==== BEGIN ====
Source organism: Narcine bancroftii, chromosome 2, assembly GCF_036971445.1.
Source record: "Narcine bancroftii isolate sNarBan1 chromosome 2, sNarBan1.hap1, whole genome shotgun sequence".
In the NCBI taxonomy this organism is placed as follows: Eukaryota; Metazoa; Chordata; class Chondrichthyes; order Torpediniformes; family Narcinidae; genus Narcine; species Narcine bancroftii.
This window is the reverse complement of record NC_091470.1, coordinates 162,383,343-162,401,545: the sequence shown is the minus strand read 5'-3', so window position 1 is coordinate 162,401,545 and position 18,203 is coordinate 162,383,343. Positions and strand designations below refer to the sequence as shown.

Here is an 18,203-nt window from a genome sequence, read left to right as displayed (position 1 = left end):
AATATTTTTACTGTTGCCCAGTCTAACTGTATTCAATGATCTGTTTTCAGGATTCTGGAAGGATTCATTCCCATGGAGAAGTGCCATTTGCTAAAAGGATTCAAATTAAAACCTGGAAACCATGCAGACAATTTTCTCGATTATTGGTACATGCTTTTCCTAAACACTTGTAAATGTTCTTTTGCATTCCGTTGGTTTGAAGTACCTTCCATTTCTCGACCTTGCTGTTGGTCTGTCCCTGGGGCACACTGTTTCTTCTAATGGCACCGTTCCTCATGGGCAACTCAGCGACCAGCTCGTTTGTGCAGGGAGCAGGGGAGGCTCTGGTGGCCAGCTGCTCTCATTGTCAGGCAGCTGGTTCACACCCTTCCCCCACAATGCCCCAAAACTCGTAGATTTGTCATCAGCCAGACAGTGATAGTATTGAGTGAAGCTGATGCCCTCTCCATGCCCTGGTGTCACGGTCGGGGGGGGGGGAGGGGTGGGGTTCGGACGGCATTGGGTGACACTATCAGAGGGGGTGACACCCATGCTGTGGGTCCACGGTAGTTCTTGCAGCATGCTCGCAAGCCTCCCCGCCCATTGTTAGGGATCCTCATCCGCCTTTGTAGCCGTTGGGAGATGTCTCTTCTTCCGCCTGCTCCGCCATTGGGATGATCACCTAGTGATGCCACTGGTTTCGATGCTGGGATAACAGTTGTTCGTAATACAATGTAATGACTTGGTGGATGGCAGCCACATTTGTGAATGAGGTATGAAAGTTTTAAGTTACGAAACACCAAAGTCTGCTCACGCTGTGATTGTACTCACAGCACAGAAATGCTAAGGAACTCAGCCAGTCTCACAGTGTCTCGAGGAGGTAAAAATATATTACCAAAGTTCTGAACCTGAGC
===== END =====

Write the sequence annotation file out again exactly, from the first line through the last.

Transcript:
Source organism: Narcine bancroftii, chromosome 2, assembly GCF_036971445.1.
Source record: "Narcine bancroftii isolate sNarBan1 chromosome 2, sNarBan1.hap1, whole genome shotgun sequence".
In the NCBI taxonomy this organism is placed as follows: Eukaryota; Metazoa; Chordata; class Chondrichthyes; order Torpediniformes; family Narcinidae; genus Narcine; species Narcine bancroftii.
This window is the reverse complement of record NC_091470.1, coordinates 162,383,343-162,401,545: the sequence shown is the minus strand read 5'-3', so window position 1 is coordinate 162,401,545 and position 18,203 is coordinate 162,383,343. Positions and strand designations below refer to the sequence as shown.

Here is an 18,203-nt window from a genome sequence, read left to right as displayed (position 1 = left end):
AATATTTTTACTGTTGCCCAGTCTAACTGTATTCAATGATCTGTTTTCAGGATTCTGGAAGGATTCATTCCCATGGAGAAGTGCCATTTGCTAAAAGGATTCAAATTAAAACCTGGAAACCATGCAGACAATTTTCTCGATTATTGGTACATGCTTTTCCTAAACACTTGTAAATGTTCTTTTGCATTCCGTTGGTTTGAAGTACCTTCCATTTCTCGACCTTGCTGTTGGTCTGTCCCTGGGGCACACTGTTTCTTCTAATGGCACCGTTCCTCATGGGCAACTCAGCGACCAGCTCGTTTGTGCAGGGAGCAGGGGAGGCTCTGGTGGCCAGCTGCTCTCATTGTCAGGCAGCTGGTTCACACCCTTCCCCCACAATGCCCCAAAACTCGTAGATTTGTCATCAGCCAGACAGTGATAGTATTGAGTGAAGCTGATGCCCTCTCCATGCCCTGGTGTCACGGTCGGGGGGGGGGGAGGGGTGGGGTTCGGACGGCATTGGGTGACACTATCAGAGGGGGTGACACCCATGCTGTGGGTCCACGGTAGTTCTTGCAGCATGCTCGCAAGCCTCCCCGCCCATTGTTAGGGATCCTCATCCGCCTTTGTAGCCGTTGGGAGATGTCTCTTCTTCCGCCTGCTCCGCCATTGGGATGATCACCTAGTGATGCCACTGGTTTCGATGCTGGGATAACAGTTGTTCGTAATACAATGTAATGACTTGGTGGATGGCAGCCACATTTGTGAATGAGGTATGAAAGTTTTAAGTTACGAAACACCAAAGTCTGCTCACGCTGTGATTGTACTCACAGCACAGAAATGCTAAGGAACTCAGCCAGTCTCACAGTGTCTCGAGGAGGTAAAAATATATTACCAAAGTTCTGAACCTGAGC